Time Ticks By

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Status: Finished  |  Genre: Science Fiction  |  House: Booksie Classic
Margaret and Michael live together and die together, as they share an unbreakable bond.

Submitted: August 24, 2013

A A A | A A A

Submitted: August 24, 2013




He stares at me from behind the glass, palms out. His eyes are wide and I can see the birthmark that we both share, the mark that makes him mine. Time is slowing down, like a clock with a low battery that strains for just a little longer before finally deciding to tick its last. Tick. Tock.

“Margaret,” he mouths. I know he is saying my name aloud, but I cannot hear him. Plexiglass is a strong material, and his room happens to be sound-proofed. He taps on the glass once again, then points to the other side, where his own clock is hanging. It’s ticking down, already at five minutes. Tick. Tock.

I am left wondering how we got into this in the first place, even though I know the answer. We just couldn’t leave it well enough alone, and now his clock was ticking its last; now I would be stuck in limbo without my other half. Ironic, because this was supposed to ensure that we’d never be apart. Tick. Tock.

The clock is counting down.


We were always close. People often thought that we were lovers, as though they didn’t see the resemblance between us. We were twins, after all, and it should have been apparent. Perhaps our relationship was strange; maybe we were a little too close for comfort, but the thing is Michael and I had always been together. We were born together, we would die together. It was as simple as that.

When Michael was accepted to Brown, and I to Harvard, we parted with bitter tears. We both achieved our dream, but there was a big piece missing from our new lives. Each other.

It was only a 10 hour drive to Virginia, and I gladly made the routine visit every other weekend. We would meet halfway and stay at our grandmother’s house in New York.

It was a dream come to life when we were approached by the same company. HoloGraft, the leading pharmaceutical company of the nation, was exactly what we needed on our resumes; we didn’t know that they were interested in us for reasons other than our intellectual capabilities. We were scientists, not empaths. We couldn’t sense motives.

It started off as a dream, then ended up a nightmare.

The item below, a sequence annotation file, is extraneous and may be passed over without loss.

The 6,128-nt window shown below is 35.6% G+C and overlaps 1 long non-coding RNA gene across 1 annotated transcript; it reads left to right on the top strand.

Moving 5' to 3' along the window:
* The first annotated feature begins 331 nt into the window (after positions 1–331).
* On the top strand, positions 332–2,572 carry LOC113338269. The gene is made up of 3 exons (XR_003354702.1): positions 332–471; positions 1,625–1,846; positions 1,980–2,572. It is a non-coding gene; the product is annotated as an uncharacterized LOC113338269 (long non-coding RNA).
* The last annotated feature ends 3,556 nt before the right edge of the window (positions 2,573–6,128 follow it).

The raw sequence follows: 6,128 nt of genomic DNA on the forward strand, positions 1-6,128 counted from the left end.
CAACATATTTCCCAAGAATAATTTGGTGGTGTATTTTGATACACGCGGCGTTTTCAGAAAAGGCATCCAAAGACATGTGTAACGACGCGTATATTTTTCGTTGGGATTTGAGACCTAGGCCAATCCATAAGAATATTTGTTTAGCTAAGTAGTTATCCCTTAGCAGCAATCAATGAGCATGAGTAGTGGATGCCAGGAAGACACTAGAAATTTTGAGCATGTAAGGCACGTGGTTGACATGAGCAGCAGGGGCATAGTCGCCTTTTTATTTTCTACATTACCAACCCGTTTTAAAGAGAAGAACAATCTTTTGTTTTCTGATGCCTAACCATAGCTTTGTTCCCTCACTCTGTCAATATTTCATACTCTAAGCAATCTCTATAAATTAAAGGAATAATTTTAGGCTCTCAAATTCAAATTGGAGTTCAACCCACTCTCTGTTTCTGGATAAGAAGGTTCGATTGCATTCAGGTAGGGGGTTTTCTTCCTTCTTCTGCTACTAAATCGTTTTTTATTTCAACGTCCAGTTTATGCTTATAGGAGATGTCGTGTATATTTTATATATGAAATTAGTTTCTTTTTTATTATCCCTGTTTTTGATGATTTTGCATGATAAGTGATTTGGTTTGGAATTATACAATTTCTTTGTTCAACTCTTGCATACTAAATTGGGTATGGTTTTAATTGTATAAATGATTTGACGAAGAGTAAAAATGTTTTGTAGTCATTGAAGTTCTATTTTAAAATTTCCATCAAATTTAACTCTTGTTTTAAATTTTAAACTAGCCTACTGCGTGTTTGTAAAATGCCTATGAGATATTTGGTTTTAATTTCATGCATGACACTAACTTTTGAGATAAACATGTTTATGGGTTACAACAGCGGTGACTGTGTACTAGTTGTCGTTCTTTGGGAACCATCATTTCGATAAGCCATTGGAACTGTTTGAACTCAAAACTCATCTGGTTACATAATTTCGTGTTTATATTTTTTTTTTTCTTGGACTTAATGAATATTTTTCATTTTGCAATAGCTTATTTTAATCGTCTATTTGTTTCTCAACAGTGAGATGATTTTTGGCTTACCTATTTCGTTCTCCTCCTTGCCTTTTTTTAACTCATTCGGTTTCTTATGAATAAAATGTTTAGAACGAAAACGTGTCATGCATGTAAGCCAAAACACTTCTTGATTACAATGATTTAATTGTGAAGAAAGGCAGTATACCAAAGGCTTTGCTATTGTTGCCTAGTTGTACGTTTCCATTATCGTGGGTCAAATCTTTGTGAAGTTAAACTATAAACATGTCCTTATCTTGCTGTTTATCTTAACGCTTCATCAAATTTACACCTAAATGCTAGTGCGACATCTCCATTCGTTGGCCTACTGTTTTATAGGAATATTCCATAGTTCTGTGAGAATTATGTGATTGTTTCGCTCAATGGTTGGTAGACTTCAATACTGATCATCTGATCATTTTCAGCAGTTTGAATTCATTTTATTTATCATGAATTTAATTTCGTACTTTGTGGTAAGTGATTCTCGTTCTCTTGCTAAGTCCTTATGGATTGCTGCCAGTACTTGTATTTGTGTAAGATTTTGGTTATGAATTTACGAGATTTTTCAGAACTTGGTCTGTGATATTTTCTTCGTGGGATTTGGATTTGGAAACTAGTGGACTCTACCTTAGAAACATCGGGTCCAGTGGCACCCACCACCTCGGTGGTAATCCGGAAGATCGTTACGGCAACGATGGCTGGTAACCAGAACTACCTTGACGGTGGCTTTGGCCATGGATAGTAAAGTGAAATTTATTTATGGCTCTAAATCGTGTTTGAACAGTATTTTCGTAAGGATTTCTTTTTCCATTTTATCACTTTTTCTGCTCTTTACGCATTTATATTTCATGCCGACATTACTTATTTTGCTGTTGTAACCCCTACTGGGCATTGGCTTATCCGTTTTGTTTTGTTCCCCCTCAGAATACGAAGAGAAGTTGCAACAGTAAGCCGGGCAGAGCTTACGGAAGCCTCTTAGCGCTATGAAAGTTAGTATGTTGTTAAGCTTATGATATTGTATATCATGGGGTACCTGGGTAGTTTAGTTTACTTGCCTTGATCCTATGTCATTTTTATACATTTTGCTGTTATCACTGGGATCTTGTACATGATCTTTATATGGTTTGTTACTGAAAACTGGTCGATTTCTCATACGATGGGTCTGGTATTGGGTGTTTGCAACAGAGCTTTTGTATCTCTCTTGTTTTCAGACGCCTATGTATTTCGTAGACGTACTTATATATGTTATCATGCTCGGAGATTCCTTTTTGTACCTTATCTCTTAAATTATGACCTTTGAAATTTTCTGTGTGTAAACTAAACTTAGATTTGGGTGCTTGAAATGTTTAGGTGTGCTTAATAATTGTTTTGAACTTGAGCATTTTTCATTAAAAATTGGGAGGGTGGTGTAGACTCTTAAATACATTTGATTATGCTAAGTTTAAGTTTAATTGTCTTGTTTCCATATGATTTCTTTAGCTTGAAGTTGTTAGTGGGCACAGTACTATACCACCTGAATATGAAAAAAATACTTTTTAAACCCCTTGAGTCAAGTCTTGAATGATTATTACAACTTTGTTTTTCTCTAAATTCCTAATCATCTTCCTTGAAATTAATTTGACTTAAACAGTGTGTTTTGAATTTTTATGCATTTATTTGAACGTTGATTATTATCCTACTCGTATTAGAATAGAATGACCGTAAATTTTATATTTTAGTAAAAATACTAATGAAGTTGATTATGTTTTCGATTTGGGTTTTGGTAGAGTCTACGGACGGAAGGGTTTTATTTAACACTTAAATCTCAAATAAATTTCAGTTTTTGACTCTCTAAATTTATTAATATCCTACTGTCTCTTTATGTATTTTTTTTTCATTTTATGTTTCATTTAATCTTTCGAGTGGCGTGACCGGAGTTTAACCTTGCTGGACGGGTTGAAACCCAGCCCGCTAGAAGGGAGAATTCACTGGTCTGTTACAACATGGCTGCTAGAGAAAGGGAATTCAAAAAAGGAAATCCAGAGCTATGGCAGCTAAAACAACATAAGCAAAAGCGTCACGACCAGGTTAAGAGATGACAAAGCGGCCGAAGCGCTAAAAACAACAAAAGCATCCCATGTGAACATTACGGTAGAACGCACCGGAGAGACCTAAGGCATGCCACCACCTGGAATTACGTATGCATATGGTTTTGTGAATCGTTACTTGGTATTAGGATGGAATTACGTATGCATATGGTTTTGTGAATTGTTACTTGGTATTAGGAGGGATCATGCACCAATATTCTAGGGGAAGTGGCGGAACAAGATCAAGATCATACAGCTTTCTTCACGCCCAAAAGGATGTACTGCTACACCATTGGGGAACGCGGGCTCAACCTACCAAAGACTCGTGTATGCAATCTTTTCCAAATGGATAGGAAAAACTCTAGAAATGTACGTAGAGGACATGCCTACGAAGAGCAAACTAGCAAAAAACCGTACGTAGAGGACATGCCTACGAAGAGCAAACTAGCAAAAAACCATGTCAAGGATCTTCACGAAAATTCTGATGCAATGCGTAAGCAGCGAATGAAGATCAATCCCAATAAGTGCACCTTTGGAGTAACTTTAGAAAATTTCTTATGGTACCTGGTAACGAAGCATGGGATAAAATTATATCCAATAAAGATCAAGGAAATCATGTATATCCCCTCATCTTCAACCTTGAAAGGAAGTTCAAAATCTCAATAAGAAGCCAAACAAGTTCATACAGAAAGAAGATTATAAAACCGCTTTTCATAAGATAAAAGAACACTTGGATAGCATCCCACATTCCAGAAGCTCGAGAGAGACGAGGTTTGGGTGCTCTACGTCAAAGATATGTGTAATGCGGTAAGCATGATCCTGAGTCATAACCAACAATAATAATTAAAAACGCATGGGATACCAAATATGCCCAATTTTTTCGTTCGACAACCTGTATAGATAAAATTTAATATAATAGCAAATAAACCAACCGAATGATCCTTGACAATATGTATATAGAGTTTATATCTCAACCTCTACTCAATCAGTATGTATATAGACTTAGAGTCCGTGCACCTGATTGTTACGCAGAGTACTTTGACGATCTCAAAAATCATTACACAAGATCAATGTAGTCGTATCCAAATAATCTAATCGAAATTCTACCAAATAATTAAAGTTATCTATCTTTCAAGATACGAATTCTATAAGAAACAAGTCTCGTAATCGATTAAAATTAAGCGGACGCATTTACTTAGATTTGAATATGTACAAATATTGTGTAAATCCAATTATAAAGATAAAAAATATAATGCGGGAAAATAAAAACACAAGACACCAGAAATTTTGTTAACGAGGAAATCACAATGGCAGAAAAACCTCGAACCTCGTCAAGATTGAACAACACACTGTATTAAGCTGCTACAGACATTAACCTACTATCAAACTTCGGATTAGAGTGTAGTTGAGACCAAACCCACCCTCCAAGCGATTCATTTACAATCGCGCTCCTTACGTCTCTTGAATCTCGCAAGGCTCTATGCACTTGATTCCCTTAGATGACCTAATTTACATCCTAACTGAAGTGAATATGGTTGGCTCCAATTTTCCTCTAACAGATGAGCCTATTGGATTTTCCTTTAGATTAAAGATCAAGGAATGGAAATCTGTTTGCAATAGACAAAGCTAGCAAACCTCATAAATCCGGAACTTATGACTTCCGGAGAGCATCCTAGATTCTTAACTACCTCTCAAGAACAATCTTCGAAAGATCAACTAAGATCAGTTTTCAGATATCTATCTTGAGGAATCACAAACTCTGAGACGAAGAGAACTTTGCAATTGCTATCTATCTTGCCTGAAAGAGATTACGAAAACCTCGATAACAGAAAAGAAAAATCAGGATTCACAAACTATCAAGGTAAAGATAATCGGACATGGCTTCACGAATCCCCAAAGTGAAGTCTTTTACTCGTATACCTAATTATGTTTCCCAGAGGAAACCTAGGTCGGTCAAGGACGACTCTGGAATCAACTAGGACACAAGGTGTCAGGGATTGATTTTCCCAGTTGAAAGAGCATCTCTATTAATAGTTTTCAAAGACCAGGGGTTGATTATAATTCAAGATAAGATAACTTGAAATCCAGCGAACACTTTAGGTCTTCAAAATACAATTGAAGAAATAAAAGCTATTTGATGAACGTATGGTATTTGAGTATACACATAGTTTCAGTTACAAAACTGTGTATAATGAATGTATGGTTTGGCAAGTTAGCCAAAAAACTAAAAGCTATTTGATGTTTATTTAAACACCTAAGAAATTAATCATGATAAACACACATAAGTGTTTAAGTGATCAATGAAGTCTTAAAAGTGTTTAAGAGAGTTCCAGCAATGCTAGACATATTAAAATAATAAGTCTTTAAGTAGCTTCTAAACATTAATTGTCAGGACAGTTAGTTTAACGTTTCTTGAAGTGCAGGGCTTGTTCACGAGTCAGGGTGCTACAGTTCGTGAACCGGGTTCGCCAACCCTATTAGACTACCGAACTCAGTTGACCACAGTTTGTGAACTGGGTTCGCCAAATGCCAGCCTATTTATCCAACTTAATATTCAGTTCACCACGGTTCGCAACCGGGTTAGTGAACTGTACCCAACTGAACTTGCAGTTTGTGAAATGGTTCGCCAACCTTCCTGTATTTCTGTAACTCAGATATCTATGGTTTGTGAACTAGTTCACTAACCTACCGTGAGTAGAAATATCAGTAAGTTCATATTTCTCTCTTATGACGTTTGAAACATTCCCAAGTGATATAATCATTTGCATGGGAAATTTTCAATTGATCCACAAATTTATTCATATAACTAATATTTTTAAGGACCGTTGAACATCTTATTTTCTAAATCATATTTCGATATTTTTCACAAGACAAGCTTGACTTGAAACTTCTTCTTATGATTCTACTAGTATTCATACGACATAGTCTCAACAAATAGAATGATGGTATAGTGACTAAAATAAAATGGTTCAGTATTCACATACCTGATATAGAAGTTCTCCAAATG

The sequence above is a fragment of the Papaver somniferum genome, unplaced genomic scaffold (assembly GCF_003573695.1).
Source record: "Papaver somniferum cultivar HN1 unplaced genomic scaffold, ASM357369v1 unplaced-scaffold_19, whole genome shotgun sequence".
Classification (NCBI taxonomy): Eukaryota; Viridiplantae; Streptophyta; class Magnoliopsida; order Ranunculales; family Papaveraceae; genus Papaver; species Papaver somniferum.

The first instance was when Dr. Wright called us into her office. She stressed the importance of worker loyalty, and asked us to undertake a breakthrough experiment in the field. Strangely enough, it involved twins. We agreed, knowing not that her suggestion would lead to our separation.

Arguments between us led to our brief falling out. We would alternate days to work on our project. Sometimes I’d call his phone only to get his answering machine…I would contemplate leaving a message, but there were too many words to say.

Yes, in a way we were lovers, but not the physical kind. Michael and I, we were a part of each other. To be apart was to truly be a part of a person.

We didn’t know they were studying us also. They were noting our bond, and slipping us the same serum we were giving to the chimpanzees. Michael proposed the hypothesis first: the twins could feel each other's pain; if one fell ill, then the other surely would. The serum had created a bond between the animals that was unbreakable. If we could heal one, we could heal the other. This was the discovery of a lifetime. If we could somehow manage to give the serum to everyone in the country, we could have something of a “collective health” that didn’t apply to just twins. No one would have to suffer; we could cure all of their diseases.

That night, they took him away. He presented the hypothesis to Dr. Wright, and she had him taken away. “Don’t think you are no longer needed, Dr. Bloomfield,” she told him. “Quite the contrary; you are very much a necessity.” I watched in horror as he was set in the container. They administered a virus to him, though what exactly, I couldn’t tell. They let me go and just sat and watched. No one would believe me if I told them that we were human lab rats. There was nothing I could do.


I planned to break him out. I had gotten this far, but then I saw the countdown they had given him. A life expectancy, an estimation of how long it would take before the virus would take its hold.

I don’t know what they gave him, but I can’t risk letting it out. My symptoms are purely psychological, I am not truly ill. If I open the door, the virus could spread. But if his hypothesis is supported, then I already spread it.

He is dying, his clock ticking down.

I can’t do this anymore. I step forward and unlock the door. He pushes it open and wraps his arms around me, warm and tight, just as the clock ticks down to the last few seconds.

We were born together, we will die together. Tick. Tock.

© Copyright 2019 Laura DeWinter. All rights reserved.

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